Agriculture in Africa Is Set to Become More Prominent

Agriculture in Africa is set to become more prominent, helped by a growing population and the recent signing of the African Continental Free Trade Area agreement. In the second of our two-part series on agriculture, Kim Cloete speaks to Fanus Truter, a Moore Stephens director in the Southern Cape, about prospects for farmers, boosting exports and shifting gear to keep up with new technology.
How do you see the outlook for agriculture in 2018?
South African farmers have shown they are adaptable and our agricultural products are fast becoming more popular in the rest of the world. Our farmers provide good quality produce coupled with proper packaging and grading systems. If we can succeed in entering into more trade relations with the rest of the world, farmers will be able to provide more for export markets.
Despite severe drought in parts of the Southern Cape, farmers from all over South Africa are still keen to relocate to the region. This will lead to a positive injection for the agricultural sector.
What is needed for South Africa to grow its agricultural sector in the year ahead?

Water, water, water. It's time for government to realise that the only way for agriculture to create more jobs is to give farmers more access to sustained water resources. Irrigation creates work. The weather cycles have changed in such a way that we now have longer periods of intense drought followed by periods of sufficient rainfall. The problem though is that water flows unecessarily into the sea. The farmers want to build dams, but with red tape, it takes far too long to get approval for a dam. It’s also up to the government to build dams.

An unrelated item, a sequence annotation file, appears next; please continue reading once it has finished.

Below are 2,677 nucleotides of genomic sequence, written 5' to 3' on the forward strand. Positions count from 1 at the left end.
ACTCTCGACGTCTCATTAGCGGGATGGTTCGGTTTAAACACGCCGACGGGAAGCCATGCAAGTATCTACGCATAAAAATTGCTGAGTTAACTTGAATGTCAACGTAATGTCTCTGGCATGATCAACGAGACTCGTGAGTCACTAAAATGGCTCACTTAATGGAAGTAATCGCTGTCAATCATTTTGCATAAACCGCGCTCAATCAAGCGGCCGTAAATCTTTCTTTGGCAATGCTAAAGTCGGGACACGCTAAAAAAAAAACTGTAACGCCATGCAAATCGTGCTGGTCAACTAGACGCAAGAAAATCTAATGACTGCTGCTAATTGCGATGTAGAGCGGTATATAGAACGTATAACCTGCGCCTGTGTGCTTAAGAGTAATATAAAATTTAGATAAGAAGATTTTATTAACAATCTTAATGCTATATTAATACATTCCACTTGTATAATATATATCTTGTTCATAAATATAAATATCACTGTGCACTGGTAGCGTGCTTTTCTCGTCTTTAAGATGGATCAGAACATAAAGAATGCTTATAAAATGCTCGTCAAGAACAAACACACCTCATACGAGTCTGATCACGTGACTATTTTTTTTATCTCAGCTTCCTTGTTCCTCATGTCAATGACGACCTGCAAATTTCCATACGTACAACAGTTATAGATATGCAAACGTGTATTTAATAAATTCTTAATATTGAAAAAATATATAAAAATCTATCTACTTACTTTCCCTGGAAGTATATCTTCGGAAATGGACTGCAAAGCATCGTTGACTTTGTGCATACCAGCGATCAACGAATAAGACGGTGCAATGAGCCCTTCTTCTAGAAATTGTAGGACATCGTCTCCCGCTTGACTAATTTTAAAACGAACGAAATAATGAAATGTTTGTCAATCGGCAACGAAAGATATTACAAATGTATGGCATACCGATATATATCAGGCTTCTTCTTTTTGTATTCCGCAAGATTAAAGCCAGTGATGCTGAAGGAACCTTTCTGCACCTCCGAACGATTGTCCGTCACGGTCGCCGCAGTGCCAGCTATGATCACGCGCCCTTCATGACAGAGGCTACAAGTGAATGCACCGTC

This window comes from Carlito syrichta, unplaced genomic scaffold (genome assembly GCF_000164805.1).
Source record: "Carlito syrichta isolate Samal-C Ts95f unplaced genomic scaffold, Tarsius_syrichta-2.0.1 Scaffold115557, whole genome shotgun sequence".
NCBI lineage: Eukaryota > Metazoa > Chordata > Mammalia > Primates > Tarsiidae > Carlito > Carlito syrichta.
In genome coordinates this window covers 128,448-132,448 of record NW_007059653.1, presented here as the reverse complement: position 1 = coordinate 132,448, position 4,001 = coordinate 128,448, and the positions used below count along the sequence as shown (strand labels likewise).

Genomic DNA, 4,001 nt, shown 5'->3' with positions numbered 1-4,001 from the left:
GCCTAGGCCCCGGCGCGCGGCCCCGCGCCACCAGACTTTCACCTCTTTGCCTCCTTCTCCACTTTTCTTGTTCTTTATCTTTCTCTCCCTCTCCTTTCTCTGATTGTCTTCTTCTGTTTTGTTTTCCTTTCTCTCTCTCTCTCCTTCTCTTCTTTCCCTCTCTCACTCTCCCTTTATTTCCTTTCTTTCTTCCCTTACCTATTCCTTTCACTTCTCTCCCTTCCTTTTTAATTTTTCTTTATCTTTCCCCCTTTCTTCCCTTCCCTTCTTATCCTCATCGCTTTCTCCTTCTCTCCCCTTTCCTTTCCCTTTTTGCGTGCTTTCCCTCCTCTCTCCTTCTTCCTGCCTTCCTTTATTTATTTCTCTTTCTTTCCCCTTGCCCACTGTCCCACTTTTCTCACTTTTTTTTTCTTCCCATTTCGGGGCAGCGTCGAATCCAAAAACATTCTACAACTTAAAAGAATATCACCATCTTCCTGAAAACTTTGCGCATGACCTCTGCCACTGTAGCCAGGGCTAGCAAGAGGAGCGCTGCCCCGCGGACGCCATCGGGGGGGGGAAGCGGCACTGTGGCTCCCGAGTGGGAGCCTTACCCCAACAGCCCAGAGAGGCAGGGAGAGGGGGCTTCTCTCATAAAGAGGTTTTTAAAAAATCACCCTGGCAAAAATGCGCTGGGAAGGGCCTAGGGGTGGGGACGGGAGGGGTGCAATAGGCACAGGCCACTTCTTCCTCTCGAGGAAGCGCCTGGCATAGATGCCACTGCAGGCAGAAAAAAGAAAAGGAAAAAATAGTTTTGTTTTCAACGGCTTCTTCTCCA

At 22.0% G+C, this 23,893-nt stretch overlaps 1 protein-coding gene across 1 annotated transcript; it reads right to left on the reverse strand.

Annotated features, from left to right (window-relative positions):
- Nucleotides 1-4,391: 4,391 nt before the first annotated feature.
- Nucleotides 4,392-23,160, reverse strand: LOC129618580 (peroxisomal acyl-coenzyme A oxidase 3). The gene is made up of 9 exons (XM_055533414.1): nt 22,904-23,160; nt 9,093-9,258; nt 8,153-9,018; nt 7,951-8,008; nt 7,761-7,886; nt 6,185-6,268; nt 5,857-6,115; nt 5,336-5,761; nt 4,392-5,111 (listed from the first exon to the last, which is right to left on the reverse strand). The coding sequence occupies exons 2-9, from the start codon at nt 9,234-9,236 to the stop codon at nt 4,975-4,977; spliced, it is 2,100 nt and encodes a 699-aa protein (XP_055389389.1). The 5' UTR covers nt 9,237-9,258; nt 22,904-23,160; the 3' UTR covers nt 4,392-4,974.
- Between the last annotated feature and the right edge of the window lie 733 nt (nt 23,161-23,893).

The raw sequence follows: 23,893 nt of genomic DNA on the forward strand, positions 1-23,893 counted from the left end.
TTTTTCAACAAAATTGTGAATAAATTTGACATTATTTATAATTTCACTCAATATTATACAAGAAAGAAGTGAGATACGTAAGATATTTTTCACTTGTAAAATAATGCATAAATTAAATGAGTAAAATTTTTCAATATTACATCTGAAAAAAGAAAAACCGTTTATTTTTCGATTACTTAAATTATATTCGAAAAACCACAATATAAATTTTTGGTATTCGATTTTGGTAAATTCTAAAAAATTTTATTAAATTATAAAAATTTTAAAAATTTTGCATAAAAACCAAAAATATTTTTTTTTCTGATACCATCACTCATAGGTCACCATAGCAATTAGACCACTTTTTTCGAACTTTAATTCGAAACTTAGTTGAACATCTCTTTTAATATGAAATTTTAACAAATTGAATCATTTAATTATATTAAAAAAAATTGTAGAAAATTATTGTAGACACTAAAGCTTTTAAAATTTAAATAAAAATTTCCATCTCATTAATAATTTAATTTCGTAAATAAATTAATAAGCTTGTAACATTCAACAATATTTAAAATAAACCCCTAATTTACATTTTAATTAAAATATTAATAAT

Desalination plants can provide drinking water for humans and animals, but they are not economical for irrigation and commercial use as well. Underground water, meanwhile, will not be sustainable after prolonged periods of withdrawal. I recently heard on the radio that boreholes at Beaufort West which were supposed to deliver 500 000 liters of water have now scaled down to 100 000 liters for the same period.

Trade relations with the rest of the world must be improved. Infrastructure such as ports and railways should be used more efficiently and we can longer afford to have so many trucks on our roads. 

Red tape remains a challenge, with strict labour laws hindering growth. I’m concerned that unless legislation becomes less stringent, farmers will turn to more mechanisation and need less labour. This will lead to further job losses.

Farm attacks are also increasing and nobody can function properly if his or her safety is threatened. I would like to see more leaders use their public podiums to condemn farm attacks.

How do you assist clients who want to invest or expand further in the sector?

I maintain a low profile in this regard. However, I am the chairman of the Mossel Bay Business Chamber. From this perspective, I try to build trade relations with other countries. Indonesia and China are currently very interested in importing more agricultural crops from our area. We are also in serious negotiations with the Mossel Bay port, the George Airport and the railways to create and improve the way we move products to foreign countries as quickly as possible. We have the luxury of a port and an airport in the Southern Cape, yet almost all of our exports go via other ports, such as Cape Town.